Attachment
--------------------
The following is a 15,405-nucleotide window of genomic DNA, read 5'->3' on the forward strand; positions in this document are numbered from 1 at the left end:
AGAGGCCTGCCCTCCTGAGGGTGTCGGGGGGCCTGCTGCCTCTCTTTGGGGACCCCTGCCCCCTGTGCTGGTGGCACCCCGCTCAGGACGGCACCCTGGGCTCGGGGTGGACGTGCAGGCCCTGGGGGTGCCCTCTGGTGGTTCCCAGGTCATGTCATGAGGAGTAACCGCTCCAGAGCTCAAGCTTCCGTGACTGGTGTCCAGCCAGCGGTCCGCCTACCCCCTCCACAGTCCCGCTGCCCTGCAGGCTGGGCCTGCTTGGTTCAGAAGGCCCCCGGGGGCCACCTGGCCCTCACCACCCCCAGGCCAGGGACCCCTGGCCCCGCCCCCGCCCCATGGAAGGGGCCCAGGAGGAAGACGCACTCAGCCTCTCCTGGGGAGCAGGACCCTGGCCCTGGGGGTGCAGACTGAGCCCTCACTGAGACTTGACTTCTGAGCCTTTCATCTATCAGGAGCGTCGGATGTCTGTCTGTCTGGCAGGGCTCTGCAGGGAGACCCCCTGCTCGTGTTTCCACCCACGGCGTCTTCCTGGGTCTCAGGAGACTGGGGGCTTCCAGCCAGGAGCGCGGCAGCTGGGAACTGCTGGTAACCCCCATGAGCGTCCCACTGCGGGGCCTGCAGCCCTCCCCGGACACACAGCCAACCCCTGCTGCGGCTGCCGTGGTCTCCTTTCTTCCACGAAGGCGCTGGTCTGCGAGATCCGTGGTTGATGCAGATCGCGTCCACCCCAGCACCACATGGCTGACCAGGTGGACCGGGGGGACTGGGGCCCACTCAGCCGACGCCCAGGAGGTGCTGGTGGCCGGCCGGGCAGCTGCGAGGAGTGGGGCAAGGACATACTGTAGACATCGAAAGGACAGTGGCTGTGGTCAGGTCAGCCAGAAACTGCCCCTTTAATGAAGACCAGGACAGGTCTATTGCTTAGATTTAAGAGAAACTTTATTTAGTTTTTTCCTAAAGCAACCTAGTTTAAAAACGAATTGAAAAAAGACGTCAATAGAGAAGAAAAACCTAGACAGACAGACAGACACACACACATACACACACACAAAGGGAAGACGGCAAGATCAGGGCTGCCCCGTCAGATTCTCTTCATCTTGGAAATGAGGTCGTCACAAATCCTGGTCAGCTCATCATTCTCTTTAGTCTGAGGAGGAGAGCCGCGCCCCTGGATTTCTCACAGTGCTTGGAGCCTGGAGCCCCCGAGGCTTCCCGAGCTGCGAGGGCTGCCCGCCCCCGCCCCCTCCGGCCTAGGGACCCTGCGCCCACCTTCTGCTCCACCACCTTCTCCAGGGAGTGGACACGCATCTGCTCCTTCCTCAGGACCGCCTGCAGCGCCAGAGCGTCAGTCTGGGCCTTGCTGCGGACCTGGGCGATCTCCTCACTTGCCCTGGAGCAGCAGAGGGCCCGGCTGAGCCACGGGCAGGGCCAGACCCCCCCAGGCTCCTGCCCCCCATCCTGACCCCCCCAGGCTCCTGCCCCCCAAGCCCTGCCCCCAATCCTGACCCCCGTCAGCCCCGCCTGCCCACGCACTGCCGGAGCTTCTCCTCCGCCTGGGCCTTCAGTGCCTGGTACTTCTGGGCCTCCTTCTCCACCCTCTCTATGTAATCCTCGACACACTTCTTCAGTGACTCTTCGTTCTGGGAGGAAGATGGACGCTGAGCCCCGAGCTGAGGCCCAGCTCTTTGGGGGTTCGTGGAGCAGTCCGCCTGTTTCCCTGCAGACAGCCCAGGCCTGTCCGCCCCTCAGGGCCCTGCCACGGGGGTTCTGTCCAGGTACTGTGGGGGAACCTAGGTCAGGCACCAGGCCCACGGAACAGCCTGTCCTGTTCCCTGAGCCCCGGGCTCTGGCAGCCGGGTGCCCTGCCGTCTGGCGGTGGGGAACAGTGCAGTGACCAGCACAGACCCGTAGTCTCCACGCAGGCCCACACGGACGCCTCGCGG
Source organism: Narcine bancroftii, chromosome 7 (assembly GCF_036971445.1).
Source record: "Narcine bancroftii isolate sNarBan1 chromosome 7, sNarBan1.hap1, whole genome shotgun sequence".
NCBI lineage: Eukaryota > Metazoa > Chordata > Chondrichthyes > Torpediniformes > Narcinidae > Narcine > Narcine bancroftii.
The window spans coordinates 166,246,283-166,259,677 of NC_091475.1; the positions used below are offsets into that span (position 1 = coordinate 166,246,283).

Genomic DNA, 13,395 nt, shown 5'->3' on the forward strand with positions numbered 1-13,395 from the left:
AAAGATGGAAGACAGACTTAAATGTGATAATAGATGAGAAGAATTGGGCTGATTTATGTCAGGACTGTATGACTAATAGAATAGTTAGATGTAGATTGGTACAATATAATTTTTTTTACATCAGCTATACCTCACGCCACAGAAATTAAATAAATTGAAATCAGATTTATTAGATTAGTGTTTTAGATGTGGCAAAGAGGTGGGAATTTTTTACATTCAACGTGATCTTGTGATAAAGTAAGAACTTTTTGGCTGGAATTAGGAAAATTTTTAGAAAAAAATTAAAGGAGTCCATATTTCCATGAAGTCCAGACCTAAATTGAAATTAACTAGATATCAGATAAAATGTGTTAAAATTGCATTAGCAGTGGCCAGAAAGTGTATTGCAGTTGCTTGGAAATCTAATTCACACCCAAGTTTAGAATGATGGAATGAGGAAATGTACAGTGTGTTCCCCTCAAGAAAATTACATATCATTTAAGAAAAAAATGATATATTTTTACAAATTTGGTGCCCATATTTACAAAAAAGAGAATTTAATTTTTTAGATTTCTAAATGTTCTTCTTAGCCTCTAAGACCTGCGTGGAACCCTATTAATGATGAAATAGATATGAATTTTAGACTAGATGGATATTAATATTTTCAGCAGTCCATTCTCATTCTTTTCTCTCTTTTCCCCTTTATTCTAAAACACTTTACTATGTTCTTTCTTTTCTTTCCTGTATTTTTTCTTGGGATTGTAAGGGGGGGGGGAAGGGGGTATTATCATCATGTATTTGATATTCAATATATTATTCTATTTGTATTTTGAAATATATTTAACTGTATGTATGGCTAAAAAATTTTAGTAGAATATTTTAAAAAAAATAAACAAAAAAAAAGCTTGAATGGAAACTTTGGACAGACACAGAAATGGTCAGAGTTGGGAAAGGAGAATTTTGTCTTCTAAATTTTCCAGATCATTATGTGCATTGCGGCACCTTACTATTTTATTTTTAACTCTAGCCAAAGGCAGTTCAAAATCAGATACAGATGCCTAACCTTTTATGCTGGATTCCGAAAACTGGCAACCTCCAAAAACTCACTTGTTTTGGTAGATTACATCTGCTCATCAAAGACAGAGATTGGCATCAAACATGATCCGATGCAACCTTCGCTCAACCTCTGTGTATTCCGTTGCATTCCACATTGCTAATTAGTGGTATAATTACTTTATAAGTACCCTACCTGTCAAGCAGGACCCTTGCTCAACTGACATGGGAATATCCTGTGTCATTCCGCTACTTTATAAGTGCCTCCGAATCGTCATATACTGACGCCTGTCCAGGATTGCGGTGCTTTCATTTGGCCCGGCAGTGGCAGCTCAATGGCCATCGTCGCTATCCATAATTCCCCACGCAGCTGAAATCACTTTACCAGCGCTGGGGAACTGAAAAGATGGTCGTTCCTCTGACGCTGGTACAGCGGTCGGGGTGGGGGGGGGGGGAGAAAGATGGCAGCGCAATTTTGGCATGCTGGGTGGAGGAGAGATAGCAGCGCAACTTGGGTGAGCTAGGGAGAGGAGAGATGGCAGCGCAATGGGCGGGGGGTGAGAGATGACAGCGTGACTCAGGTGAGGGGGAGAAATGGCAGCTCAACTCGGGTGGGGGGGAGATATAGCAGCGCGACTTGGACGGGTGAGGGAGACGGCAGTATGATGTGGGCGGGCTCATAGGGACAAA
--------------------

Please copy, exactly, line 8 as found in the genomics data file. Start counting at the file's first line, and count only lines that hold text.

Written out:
AAAGATGGAAGACAGACTTAAATGTGATAATAGATGAGAAGAATTGGGCTGATTTATGTCAGGACTGTATGACTAATAGAATAGTTAGATGTAGATTGGTACAATATAATTTTTTTTACATCAGCTATACCTCACGCCACAGAAATTAAATAAATTGAAATCAGATTTATTAGATTAGTGTTTTAGATGTGGCAAAGAGGTGGGAATTTTTTACATTCAACGTGATCTTGTGATAAAGTAAGAACTTTTTGGCTGGAATTAGGAAAATTTTTAGAAAAAAATTAAAGGAGTCCATATTTCCATGAAGTCCAGACCTAAATTGAAATTAACTAGATATCAGATAAAATGTGTTAAAATTGCATTAGCAGTGGCCAGAAAGTGTATTGCAGTTGCTTGGAAATCTAATTCACACCCAAGTTTAGAATGATGGAATGAGGAAATGTACAGTGTGTTCCCCTCAAGAAAATTACATATCATTTAAGAAAAAAATGATATATTTTTACAAATTTGGTGCCCATATTTACAAAAAAGAGAATTTAATTTTTTAGATTTCTAAATGTTCTTCTTAGCCTCTAAGACCTGCGTGGAACCCTATTAATGATGAAATAGATATGAATTTTAGACTAGATGGATATTAATATTTTCAGCAGTCCATTCTCATTCTTTTCTCTCTTTTCCCCTTTATTCTAAAACACTTTACTATGTTCTTTCTTTTCTTTCCTGTATTTTTTCTTGGGATTGTAAGGGGGGGGGGAAGGGGGTATTATCATCATGTATTTGATATTCAATATATTATTCTATTTGTATTTTGAAATATATTTAACTGTATGTATGGCTAAAAAATTTTAGTAGAATATTTTAAAAAAAATAAACAAAAAAAAAGCTTGAATGGAAACTTTGGACAGACACAGAAATGGTCAGAGTTGGGAAAGGAGAATTTTGTCTTCTAAATTTTCCAGATCATTATGTGCATTGCGGCACCTTACTATTTTATTTTTAACTCTAGCCAAAGGCAGTTCAAAATCAGATACAGATGCCTAACCTTTTATGCTGGATTCCGAAAACTGGCAACCTCCAAAAACTCACTTGTTTTGGTAGATTACATCTGCTCATCAAAGACAGAGATTGGCATCAAACATGATCCGATGCAACCTTCGCTCAACCTCTGTGTATTCCGTTGCATTCCACATTGCTAATTAGTGGTATAATTACTTTATAAGTACCCTACCTGTCAAGCAGGACCCTTGCTCAACTGACATGGGAATATCCTGTGTCATTCCGCTACTTTATAAGTGCCTCCGAATCGTCATATACTGACGCCTGTCCAGGATTGCGGTGCTTTCATTTGGCCCGGCAGTGGCAGCTCAATGGCCATCGTCGCTATCCATAATTCCCCACGCAGCTGAAATCACTTTACCAGCGCTGGGGAACTGAAAAGATGGTCGTTCCTCTGACGCTGGTACAGCGGTCGGGGTGGGGGGGGGGGGAGAAAGATGGCAGCGCAATTTTGGCATGCTGGGTGGAGGAGAGATAGCAGCGCAACTTGGGTGAGCTAGGGAGAGGAGAGATGGCAGCGCAATGGGCGGGGGGTGAGAGATGACAGCGTGACTCAGGTGAGGGGGAGAAATGGCAGCTCAACTCGGGTGGGGGGGAGATATAGCAGCGCGACTTGGACGGGTGAGGGAGACGGCAGTATGATGTGGGCGGGCTCATAGGGACAAA